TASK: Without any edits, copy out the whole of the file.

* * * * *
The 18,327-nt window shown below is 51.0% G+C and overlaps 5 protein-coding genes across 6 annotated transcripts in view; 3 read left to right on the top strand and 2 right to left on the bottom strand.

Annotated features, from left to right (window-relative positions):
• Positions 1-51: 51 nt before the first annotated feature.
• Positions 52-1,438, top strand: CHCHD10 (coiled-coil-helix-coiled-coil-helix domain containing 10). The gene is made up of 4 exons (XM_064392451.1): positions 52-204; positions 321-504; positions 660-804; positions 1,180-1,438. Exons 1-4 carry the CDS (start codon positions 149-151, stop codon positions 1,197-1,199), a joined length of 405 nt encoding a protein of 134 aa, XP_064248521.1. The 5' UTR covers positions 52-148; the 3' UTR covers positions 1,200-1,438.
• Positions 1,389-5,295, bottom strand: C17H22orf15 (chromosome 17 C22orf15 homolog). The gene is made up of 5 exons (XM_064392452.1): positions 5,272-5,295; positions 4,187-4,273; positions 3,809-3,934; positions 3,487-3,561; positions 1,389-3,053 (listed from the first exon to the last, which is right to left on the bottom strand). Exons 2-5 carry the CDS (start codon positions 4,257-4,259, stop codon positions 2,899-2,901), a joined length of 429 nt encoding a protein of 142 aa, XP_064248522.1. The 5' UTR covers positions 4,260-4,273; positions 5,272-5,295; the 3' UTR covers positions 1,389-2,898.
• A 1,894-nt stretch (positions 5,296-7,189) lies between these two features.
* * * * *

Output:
The 18,327-nt window shown below is 51.0% G+C and overlaps 5 protein-coding genes across 6 annotated transcripts in view; 3 read left to right on the top strand and 2 right to left on the bottom strand.

Annotated features, from left to right (window-relative positions):
• Positions 1-51: 51 nt before the first annotated feature.
• Positions 52-1,438, top strand: CHCHD10 (coiled-coil-helix-coiled-coil-helix domain containing 10). The gene is made up of 4 exons (XM_064392451.1): positions 52-204; positions 321-504; positions 660-804; positions 1,180-1,438. Exons 1-4 carry the CDS (start codon positions 149-151, stop codon positions 1,197-1,199), a joined length of 405 nt encoding a protein of 134 aa, XP_064248521.1. The 5' UTR covers positions 52-148; the 3' UTR covers positions 1,200-1,438.
• Positions 1,389-5,295, bottom strand: C17H22orf15 (chromosome 17 C22orf15 homolog). The gene is made up of 5 exons (XM_064392452.1): positions 5,272-5,295; positions 4,187-4,273; positions 3,809-3,934; positions 3,487-3,561; positions 1,389-3,053 (listed from the first exon to the last, which is right to left on the bottom strand). Exons 2-5 carry the CDS (start codon positions 4,257-4,259, stop codon positions 2,899-2,901), a joined length of 429 nt encoding a protein of 142 aa, XP_064248522.1. The 5' UTR covers positions 4,260-4,273; positions 5,272-5,295; the 3' UTR covers positions 1,389-2,898.
• A 1,894-nt stretch (positions 5,296-7,189) lies between these two features.